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Death threats belong in the past

Editor's Viewpoint

Published 17/09/2015

The death threat received by a family in the Short Strand area of Belfast again raises the spectre of the continued existence of the IRA. A bullet inside a sympathy card bearing the letters IRA was sent to the family, causing police to warn them to increase their home security
The death threat received by a family in the Short Strand area of Belfast again raises the spectre of the continued existence of the IRA. A bullet inside a sympathy card bearing the letters IRA was sent to the family, causing police to warn them to increase their home security

The death threat received by a family in the Short Strand area of Belfast again raises the spectre of the continued existence of the IRA. A bullet inside a sympathy card bearing the letters IRA was sent to the family, causing police to warn them to increase their home security.

While there is no concrete evidence that the threat came from the IRA, the fact that family members are blaming republicans lends weight to that probability.

The family are friends of the family of Kevin McGuigan who was shot dead in the area recently. The Chief Constable claimed that current members of the IRA were among those responsible for the murder, a claim that provoked the current political crisis at Stormont.

Those who deny that the IRA still exists, even in a benign form, have to answer the question of why any family would put themselves at risk by claiming they were under threat from the IRA unless they truly believed that was the case.

The Short Strand is a close-knit community where people know exactly what is happening on the ground and when local people say that they believe the IRA is still active in that area, their claims come with a certain credibility.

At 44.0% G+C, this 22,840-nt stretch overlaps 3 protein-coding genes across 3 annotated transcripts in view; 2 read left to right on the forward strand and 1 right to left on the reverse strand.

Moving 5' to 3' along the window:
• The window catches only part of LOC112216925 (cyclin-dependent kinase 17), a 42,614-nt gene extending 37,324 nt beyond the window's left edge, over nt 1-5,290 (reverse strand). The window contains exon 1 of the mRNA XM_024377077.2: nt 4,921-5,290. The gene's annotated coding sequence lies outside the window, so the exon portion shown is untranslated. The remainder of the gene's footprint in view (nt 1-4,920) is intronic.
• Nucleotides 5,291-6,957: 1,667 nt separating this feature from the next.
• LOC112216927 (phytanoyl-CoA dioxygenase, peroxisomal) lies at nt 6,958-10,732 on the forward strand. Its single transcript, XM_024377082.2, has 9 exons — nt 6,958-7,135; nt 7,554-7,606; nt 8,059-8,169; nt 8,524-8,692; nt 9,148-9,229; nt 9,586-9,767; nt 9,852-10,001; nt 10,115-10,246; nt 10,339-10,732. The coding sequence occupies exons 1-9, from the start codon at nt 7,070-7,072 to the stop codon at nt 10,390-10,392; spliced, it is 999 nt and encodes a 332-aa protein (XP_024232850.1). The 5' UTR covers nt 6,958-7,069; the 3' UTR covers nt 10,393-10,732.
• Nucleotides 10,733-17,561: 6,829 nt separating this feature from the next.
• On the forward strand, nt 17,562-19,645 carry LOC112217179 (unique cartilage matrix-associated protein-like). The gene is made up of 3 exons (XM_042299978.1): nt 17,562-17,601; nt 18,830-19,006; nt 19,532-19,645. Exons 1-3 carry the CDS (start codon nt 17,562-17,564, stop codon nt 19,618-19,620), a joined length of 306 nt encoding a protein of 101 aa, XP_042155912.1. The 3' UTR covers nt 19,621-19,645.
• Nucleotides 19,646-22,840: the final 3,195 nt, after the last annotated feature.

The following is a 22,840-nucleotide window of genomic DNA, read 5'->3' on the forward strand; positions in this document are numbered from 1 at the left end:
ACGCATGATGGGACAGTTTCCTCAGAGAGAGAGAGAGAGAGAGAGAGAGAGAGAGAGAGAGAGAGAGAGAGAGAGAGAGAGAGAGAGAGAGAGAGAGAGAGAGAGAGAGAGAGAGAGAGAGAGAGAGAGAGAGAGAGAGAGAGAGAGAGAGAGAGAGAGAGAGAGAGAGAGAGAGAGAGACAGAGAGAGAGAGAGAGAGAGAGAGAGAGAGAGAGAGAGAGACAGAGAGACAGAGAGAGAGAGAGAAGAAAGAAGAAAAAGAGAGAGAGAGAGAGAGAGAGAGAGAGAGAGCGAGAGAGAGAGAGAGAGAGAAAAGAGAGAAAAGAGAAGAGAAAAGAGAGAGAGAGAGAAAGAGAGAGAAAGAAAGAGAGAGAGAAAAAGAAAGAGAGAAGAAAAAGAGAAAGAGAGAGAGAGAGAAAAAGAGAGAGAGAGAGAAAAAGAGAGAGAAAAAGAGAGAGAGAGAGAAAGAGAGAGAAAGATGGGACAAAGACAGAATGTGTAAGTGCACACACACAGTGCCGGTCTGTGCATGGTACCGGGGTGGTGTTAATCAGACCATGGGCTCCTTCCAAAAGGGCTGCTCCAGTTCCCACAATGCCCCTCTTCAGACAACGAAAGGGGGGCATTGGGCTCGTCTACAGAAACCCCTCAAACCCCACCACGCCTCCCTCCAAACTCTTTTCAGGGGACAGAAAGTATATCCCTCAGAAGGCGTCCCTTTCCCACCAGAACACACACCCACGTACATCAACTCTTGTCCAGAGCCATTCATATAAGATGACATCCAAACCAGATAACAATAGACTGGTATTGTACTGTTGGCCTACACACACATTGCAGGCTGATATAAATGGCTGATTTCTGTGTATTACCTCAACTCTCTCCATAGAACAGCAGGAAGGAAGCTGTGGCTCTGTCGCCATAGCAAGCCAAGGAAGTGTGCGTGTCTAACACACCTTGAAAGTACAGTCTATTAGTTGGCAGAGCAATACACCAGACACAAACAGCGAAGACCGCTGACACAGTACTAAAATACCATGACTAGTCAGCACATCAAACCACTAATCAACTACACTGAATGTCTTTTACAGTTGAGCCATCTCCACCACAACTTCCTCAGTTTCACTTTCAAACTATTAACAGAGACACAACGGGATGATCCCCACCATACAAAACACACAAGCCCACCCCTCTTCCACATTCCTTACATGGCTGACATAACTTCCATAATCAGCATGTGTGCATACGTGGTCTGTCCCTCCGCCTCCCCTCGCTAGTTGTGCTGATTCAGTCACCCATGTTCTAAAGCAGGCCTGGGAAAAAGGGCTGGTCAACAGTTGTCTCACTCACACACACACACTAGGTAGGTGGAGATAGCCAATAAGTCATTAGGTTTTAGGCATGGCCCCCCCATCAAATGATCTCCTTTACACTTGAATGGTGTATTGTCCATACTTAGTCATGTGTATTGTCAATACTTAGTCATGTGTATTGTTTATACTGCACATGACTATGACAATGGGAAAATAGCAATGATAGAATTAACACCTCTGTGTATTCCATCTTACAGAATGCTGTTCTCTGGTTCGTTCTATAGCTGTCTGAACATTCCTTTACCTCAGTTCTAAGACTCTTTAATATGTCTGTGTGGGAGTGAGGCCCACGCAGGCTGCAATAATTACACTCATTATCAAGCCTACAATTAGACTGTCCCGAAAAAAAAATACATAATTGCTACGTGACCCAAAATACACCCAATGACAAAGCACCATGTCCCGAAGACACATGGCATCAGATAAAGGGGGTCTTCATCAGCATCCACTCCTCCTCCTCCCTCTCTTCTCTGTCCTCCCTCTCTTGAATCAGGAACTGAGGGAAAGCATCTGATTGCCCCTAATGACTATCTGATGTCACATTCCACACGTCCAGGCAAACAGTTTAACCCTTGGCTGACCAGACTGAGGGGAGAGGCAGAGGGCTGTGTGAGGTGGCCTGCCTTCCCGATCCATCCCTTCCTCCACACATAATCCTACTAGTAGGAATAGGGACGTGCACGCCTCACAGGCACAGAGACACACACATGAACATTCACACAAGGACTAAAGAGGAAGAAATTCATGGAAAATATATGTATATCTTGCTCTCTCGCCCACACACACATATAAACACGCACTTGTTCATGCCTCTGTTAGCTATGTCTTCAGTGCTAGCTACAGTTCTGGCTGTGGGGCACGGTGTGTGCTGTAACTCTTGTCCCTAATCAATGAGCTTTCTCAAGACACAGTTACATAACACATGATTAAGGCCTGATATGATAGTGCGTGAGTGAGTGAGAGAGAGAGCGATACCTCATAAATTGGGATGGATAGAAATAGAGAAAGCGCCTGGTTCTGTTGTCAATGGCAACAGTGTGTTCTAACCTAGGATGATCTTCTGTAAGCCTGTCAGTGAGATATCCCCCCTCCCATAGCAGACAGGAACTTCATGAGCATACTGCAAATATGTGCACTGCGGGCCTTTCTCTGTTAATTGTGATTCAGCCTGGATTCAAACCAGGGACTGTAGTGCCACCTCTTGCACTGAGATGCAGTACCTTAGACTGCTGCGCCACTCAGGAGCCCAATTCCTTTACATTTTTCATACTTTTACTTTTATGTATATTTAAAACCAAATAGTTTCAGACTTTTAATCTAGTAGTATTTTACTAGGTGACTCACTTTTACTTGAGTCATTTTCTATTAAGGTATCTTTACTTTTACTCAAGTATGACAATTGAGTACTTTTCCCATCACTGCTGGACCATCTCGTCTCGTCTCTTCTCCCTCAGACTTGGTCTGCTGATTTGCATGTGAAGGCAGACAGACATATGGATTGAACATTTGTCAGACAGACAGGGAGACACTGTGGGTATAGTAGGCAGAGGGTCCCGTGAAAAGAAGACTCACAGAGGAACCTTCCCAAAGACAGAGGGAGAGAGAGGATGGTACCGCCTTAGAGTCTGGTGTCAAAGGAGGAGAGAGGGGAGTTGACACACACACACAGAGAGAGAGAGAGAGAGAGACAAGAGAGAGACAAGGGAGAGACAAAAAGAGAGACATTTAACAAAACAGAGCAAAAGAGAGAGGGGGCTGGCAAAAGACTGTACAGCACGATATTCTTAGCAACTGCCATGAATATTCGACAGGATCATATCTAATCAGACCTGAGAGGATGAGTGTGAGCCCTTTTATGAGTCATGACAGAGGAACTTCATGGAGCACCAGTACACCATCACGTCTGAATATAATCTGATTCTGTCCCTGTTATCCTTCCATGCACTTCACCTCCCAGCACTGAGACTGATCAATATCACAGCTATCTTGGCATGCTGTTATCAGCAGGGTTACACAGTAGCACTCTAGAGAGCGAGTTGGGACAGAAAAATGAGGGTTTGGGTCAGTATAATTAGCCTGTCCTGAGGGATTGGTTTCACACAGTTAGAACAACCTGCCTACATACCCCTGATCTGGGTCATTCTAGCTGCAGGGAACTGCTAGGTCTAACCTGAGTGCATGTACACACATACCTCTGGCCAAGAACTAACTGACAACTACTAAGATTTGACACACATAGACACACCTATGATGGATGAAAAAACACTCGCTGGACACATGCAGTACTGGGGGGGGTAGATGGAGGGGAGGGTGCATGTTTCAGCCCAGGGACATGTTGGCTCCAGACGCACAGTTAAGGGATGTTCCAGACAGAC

But whoever is behind this incident, it is appalling that death threats are still being issued against families in 2015, some 20 years after both republican and loyalist terrorists said the violence was over for good.

Families are being left in fear and are being forced out of their homes simply because they have run foul of former or current paramilitary groups. While police may have intelligence on who is responsible for particular incidents, it appears very difficult to gain the sort of evidence which will stand up in court and bring the perpetrators to justice.

This latest threat comes at a time when there are tentative signs that the political parties may be about to engage in meaningful talks about saving the power-sharing administration which currently is in a state of chaos.

What is very clear is that some mechanism needs to be created to establish the standing of the various paramilitary groups in this province and whether they are engaged in terrorism and/or criminality. The shadow of the gun cannot be allowed to fall over any party in government if we are to have a proper democratic and stable administration here.

Belfast Telegraph

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